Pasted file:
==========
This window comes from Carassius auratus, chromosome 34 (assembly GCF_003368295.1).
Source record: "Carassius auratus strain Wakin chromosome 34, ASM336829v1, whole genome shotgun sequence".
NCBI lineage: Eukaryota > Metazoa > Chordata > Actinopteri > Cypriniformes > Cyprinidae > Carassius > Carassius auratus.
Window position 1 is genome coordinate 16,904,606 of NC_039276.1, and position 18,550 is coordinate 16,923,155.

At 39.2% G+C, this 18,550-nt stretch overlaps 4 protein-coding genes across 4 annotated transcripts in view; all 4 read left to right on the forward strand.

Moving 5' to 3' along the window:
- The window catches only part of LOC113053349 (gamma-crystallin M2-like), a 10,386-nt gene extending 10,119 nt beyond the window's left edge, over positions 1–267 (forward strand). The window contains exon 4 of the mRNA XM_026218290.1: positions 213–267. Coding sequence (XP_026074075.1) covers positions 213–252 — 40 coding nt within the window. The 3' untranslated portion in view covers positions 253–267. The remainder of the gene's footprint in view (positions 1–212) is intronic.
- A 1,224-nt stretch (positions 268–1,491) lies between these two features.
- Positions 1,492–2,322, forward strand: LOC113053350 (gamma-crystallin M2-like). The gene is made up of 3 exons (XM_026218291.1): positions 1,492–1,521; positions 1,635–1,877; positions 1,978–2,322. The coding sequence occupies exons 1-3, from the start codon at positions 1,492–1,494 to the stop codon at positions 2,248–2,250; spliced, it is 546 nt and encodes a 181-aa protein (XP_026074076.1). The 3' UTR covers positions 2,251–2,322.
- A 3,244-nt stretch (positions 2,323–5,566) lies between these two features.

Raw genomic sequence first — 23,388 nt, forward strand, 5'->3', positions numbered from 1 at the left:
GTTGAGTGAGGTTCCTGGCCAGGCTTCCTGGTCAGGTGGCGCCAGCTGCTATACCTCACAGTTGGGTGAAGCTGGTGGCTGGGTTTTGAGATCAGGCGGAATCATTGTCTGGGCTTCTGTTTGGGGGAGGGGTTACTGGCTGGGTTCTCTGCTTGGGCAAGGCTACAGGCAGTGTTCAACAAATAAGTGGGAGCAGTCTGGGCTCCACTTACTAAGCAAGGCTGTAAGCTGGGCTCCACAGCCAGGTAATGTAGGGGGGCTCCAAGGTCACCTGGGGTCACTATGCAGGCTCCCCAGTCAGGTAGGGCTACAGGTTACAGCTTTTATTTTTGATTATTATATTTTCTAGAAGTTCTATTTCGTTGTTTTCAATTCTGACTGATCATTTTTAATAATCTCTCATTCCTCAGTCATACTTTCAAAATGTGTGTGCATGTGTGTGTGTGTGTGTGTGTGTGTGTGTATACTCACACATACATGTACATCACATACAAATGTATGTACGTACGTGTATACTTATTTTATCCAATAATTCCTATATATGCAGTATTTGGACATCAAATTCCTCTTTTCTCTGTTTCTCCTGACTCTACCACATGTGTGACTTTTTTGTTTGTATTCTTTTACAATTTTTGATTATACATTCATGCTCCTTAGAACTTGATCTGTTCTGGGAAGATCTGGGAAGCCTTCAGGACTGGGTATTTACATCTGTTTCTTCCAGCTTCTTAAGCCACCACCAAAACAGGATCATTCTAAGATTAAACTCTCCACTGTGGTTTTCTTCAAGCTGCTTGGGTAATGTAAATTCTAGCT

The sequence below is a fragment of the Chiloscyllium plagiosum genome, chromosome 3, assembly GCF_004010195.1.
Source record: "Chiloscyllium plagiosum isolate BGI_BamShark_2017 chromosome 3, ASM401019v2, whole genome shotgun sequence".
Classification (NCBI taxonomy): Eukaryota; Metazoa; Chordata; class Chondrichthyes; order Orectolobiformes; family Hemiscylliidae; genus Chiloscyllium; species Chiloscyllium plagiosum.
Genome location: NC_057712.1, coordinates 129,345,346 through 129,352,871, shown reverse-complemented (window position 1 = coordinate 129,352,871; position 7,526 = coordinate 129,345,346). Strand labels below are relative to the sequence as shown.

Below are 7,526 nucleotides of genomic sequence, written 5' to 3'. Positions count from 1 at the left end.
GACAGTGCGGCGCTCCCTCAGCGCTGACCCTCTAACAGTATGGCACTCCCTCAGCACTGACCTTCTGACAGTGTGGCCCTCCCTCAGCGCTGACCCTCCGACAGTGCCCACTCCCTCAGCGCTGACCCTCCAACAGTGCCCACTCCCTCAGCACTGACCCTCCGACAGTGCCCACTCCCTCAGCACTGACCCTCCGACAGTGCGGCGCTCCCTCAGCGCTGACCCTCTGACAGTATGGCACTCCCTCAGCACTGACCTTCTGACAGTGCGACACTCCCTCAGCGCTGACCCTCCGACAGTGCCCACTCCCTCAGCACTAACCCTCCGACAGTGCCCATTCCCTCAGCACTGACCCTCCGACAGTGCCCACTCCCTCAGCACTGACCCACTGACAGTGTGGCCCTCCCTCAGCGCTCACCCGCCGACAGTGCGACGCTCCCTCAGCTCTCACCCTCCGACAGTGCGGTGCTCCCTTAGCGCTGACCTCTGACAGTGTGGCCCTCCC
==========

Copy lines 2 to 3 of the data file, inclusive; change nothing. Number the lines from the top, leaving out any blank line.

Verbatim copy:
Source record: "Carassius auratus strain Wakin chromosome 34, ASM336829v1, whole genome shotgun sequence".
NCBI lineage: Eukaryota > Metazoa > Chordata > Actinopteri > Cypriniformes > Cyprinidae > Carassius > Carassius auratus.